Monday, August 28, 2006

NYT Article on Crumbling And Sale of Knight-Ridder Applies To Tribune Co.

A lengthy article in the New York Times Sunday business section about the sale of the Knight-Ridder newspapers would seem to apply, at least in two important respects, to what could pertain to the prospects for a sale and breakup of the Tribune Co.

First, the Times reports, profit margins at the Knight-Ridder papers had slipped from 20% to 16.4%, and the stock price had gone way down, thus putting pressure on P. Anthony Ridder to make a sale. This is consistent with what has been happening to Tribune, where revenue is flat, profit margins are down and the stock price hovers at around the $31 level, far below the $52 it was just a little more than two years ago.

Second, at Knight Ridder, there was a dissident stockholder, Bruce S. Sherman of Private Capital Management, who held about 19% of Knight-Ridder stock, was dissatisfied with what he was getting out of it, and began pressing for a sale, along with Wall St. analysts who are always ready to shred a company, if they see the least advantage to themselves and their clients.

At Tribune, the Chandler family interests hold about 16% of the stock, and along with investor Nelson Peltz, with 1.2%, have also been pressing for a sale. Chandler family advisor Tom Unterman declared months ago that September might be a key time for such a sale, since certain Chandler family trusts dissolve at that time, and the tax hit on the Chandlers of a sale would then be less.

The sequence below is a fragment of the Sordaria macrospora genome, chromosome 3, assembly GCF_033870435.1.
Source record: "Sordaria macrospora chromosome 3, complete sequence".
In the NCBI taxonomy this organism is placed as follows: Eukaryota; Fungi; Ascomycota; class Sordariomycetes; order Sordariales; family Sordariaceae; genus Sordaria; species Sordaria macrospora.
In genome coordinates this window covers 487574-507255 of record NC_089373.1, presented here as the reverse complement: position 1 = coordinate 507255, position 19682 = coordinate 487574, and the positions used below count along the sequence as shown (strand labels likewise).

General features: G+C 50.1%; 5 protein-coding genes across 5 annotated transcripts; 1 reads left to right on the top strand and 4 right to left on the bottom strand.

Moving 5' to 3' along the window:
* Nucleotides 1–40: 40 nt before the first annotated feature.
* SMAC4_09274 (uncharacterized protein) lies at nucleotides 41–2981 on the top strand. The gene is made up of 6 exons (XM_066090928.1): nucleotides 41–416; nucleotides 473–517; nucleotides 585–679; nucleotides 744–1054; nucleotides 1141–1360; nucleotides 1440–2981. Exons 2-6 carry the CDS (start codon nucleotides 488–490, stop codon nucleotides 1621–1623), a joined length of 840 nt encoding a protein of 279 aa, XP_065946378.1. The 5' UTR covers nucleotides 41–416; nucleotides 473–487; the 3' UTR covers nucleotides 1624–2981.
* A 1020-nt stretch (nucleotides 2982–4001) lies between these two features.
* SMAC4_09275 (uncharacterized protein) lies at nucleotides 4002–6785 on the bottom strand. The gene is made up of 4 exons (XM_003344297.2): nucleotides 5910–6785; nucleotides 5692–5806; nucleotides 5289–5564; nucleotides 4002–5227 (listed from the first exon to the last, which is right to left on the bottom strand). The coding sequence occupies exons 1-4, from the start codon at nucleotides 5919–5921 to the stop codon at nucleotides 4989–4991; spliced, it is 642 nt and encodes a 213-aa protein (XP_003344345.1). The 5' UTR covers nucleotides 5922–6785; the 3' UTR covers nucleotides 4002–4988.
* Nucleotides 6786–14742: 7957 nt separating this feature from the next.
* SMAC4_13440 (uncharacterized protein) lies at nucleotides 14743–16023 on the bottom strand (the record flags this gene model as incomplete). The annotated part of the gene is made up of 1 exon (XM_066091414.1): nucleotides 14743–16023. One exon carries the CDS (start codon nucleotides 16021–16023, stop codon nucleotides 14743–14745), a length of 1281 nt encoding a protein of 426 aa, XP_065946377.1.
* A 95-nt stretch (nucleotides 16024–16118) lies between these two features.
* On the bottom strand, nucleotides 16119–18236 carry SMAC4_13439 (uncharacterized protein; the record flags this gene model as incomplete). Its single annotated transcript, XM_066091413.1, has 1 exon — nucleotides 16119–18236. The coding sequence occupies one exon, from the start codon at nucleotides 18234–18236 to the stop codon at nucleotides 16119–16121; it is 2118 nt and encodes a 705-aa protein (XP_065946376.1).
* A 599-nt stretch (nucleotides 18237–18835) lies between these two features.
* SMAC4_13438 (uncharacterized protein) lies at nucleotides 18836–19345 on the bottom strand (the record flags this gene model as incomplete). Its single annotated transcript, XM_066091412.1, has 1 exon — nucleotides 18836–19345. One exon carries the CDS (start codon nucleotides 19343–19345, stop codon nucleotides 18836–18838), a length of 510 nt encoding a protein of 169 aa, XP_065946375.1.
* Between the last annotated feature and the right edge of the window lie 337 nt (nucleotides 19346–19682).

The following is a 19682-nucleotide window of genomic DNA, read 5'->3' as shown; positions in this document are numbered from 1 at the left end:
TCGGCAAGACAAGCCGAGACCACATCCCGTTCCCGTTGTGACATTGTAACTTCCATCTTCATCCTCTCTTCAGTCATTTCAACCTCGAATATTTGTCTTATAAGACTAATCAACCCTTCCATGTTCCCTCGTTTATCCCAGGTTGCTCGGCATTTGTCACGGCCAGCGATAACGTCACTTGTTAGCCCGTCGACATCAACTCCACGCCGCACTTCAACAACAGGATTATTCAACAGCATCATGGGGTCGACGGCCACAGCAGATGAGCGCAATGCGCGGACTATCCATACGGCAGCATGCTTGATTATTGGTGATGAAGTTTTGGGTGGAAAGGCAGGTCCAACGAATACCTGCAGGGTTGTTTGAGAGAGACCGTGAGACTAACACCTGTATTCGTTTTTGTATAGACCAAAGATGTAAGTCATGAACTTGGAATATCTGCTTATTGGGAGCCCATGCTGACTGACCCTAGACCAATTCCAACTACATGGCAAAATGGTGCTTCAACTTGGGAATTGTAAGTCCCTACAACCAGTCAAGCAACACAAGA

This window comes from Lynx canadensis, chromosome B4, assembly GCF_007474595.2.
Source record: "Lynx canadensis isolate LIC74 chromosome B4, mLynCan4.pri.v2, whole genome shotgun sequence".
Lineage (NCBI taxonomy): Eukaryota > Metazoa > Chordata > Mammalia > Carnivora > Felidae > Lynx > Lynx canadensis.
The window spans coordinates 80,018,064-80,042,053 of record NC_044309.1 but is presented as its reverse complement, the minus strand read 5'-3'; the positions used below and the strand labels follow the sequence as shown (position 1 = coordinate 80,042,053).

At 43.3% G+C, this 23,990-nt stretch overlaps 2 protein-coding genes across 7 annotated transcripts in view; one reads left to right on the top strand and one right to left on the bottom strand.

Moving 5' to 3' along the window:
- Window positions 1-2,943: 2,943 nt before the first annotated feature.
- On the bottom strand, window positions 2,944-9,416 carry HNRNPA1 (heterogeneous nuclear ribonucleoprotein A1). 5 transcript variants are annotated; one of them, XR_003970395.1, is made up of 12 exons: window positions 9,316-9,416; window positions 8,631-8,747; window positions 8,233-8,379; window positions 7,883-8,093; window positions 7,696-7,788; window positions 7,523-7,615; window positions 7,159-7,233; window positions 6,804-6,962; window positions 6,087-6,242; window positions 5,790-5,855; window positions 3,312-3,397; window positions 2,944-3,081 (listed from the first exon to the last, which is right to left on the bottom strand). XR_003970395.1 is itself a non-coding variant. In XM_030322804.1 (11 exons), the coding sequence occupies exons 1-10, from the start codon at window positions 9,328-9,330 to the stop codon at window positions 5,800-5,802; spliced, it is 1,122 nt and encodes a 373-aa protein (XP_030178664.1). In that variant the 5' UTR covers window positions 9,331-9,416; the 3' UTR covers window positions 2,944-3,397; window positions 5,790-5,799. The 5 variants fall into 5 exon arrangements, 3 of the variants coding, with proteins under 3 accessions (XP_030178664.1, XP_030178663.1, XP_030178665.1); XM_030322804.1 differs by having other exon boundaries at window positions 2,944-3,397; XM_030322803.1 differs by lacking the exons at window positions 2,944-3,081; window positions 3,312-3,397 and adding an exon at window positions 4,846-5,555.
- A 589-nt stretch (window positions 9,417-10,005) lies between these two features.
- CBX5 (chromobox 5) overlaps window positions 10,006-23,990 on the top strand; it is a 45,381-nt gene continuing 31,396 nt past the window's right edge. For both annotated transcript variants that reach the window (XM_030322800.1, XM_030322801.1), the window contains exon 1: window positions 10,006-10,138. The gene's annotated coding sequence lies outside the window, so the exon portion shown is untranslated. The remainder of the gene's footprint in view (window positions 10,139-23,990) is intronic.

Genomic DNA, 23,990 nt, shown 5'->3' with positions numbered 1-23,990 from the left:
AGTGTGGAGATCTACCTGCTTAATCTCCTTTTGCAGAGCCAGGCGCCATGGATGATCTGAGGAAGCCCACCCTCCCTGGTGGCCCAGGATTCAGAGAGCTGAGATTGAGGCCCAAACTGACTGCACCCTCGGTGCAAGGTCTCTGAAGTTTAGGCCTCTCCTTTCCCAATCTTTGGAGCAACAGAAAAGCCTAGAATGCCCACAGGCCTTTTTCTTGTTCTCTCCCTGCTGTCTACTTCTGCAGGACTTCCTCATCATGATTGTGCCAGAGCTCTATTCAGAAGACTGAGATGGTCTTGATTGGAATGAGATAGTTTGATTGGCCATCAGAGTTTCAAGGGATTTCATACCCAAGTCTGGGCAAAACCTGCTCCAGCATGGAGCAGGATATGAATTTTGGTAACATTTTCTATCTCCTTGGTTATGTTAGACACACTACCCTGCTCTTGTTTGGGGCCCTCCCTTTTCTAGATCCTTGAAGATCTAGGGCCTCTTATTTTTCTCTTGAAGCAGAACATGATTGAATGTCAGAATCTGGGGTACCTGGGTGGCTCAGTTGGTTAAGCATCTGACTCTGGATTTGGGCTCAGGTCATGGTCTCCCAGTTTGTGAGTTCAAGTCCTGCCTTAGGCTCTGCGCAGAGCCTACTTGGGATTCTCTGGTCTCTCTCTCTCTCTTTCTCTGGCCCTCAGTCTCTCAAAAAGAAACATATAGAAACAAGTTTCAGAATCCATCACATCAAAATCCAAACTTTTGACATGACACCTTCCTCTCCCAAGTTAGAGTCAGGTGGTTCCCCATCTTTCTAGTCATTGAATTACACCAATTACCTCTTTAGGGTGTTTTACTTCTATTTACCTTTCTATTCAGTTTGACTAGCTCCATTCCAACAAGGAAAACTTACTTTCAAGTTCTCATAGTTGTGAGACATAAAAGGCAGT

Another factor in the situation at Knight-Ridder, dealt with extensively in the New York Times article, is that P. Anthony Ridder, head of the company, decided it would be fruitless to fight the dissidents, and he bowed to the idea of a sale.

No one can yet tell whether this applies to Tribune Co. or not, because we don't know definitively the temper of Dennis FitzSimons, the Tribune CEO, and the Chicago businessmen who constitute the majority of his board.

FitzSimons so far has said he is stubbornly resisting the idea of a breakup of Tribune, but this position could change, if the stock buyback he undertook against the wished of the Chandler family representatives, is not successful in raising the stock price. We just, at this point, don't know how tough and determined FitzSimons is.

At Knight-Ridder, there had been considerable cost-cutting and layoffs. The conclusion of the article in the Times by Katherine Seelye is that this was unsuccessful in easing the difficulties of Knight Ridder.

This also may find a parallel in the Tribune Co.'s situation. Since becoming CEO, FitzSimons has wildly pursued cost-cutting, but the result thus far has not been a cure for the stock price problems, and, like at Knight-Ridder, it has certainly not enhanced the quality of Tribune Co. papers, most of which have seen a sharp circulation decline and outspoken reader dissatisfaction.

The NYT article quotes James M. Naughtonl, former executive editor of Knight-Ridder's Philadelphia Inquirer, as saying, "The real story of the decline and fall of Knight Ridder is not Bruce Sherman. It's the notion that you can continue whittling and paring and reducing and degrading the quality of your product and not pay any price. Tony (Ridder's) legacy is that he destroyed a great company."

That could well be FitzSimon's legacy at the Tribune as well. But, under local owners, the L.A. Times could easily prosper. They might care far more for California and its readers.


Anonymous Anonymous said...

Thanks for the incisive insights on the situation.

8/30/2006 5:05 AM  

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